Bad Customer Service stories still shock me…
A friend of mine recently told me a bad customer service story about him walking into a business early in the morning, only to be met with a firm “we’re closed.” He was quite shocked. Shocked because the opposite appeared true from the outside looking in – the lights were on, the staff were actively moving around the store, and the front door was unlocked.
It begs the question, as a customer should we have to ask before entering the premises?
I would think ‘no’ in this case. And why should we have to ask at all? Shouldn’t things actually be exactly as they appear so that I can maximise my interaction with the business?
With lots of competition in business today, we owe it to our customers and ourselves to make it as straightforward as possible for customers to buy from us. There really is no excuse for key items to be less than obvious to a customer, whether new or existing.
So here’s my list of bad customer service things I feel that customers should never have to ask:
- Are you open/closed? – If the lights are on and the door is open, as far as I’m concerned you’re open for business. And why wouldn’t you want me to walk in? After all you are trying to maximise your foot traffic and conversion aren’t you?
- Is it table service or do I order at the counter? – It’s hard to have an enjoyable experience if this process is not clear from the outset. Teach me how to interact with your business so that I can have the most enjoyable experience possible by cutting out frustration and delay.
- Do you have somewhere I can try this on? – It’s great when staff encourage me to try something on. I shouldn’t have to ask permission to do so.
- Do you have that in my size/in stock? – I’m all set to buy what I like, yet you don’t have my my size or the item I like in stock. You’ve just lost a sale which is bad for both of us.
- Is there a mirror so I can see what this looks like on me? – Honest feedback from shop assistants is all well and good, but if I went to all the trouble of trying this on I’d like some proof for myself that it actually looks ok.
- Where do I pay? – This is a serious pet hate. I found what I want, am ready to buy, yet am delayed as the point of sale is not clear. Please help make this clear so I can buy!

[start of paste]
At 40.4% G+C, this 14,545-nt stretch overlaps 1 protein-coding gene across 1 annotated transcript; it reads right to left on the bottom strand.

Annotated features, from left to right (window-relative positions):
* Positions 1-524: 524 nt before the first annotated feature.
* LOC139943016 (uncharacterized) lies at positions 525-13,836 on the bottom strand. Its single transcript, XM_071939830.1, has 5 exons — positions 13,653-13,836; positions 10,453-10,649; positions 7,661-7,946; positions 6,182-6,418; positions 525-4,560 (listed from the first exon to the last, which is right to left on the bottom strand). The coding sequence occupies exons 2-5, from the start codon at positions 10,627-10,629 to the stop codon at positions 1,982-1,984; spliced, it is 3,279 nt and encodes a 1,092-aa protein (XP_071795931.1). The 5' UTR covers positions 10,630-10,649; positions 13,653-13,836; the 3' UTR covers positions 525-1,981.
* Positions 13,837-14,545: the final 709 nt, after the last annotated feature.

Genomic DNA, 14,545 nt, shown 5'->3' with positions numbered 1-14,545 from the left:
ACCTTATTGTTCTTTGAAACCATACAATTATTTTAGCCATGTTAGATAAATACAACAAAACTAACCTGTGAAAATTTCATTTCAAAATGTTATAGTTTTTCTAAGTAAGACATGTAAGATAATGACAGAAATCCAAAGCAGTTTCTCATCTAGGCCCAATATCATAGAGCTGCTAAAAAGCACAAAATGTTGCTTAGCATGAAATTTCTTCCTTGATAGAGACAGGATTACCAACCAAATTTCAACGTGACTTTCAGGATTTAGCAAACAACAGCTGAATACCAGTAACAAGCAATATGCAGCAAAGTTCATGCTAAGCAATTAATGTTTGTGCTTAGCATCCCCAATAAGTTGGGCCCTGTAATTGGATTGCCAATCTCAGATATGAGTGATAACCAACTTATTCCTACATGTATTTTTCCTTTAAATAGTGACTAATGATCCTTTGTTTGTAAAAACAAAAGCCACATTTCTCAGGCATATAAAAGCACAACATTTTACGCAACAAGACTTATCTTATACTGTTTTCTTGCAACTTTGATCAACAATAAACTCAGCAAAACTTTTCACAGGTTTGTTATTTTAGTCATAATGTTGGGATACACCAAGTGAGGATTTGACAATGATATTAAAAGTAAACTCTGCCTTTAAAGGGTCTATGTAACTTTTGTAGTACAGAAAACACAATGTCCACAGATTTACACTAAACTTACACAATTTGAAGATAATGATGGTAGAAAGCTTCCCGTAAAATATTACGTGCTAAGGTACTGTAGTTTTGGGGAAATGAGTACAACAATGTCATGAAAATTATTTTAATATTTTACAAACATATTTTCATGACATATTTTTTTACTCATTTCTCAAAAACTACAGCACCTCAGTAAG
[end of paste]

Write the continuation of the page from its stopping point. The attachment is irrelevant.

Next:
- Where is the bathroom? If it is not signposted, it isn’t obvious. When you see doors without a sign how do you know if it is the bathroom, storage area, office or staff area. We don’t want to feel like we are snooping.
Thankfully, most of these problems can be solved very quickly and at low cost with simple signage and friendly customer service.
Did you know that by improving your customer experience (face-to-face and digitally) you can:
- Increase loyalty
- Reduce customer turnover
- Create a clear competitive advantage
If we can encourage people to become promoters of your business, they may increase their spend by 9-11%*. That is a significant number even for a small business.
At Customer Service 360 we know that great customer service is all about helping existing and potential customers have a great experience when they interact with your brand. The more comfortable you feel, the longer you are likely to stay, and the more likely you are to spend. The more enjoyable the experience, the more likely you are to tell others about it (word of mouth referral) and demonstrate loyalty to that brand in the future.
To learn more about creating a sensational customer experience in your business, we have lots of tips in ‘Turning Customer Service Into a Competitive Advantage’.
This core module is included when you purchase the ‘Essential Service Skills’ online learning program.
*Source, Satmetrix.com, Net Promoter Score: http://www.satmetrix.com/solutions/nps-program-design-services/
*Source, Bain & Company: http://www.netpromotersystem.com/about/benefits-of-net-promoter.aspx
Shelley Thomson is a Net Promoter Certified Associate.
The Net Promoter System is based on asking customers the question : “How likely is it you would recommend us to a friend”. The answer scale is from 0 – 10, 0 being not at all likely to recommend, while 10 is extremely likely to recommend.
While the score is at the heart of a Net Promoter System, you can’t take action if you don’t know why a customer is or is not “likely to recommend.” You should always follow up the Ultimate Question with “why”.
While easy to grasp, the NPS metric represents a radical change in the way companies manage customer relationships, organise for growth and can help transform your organisation.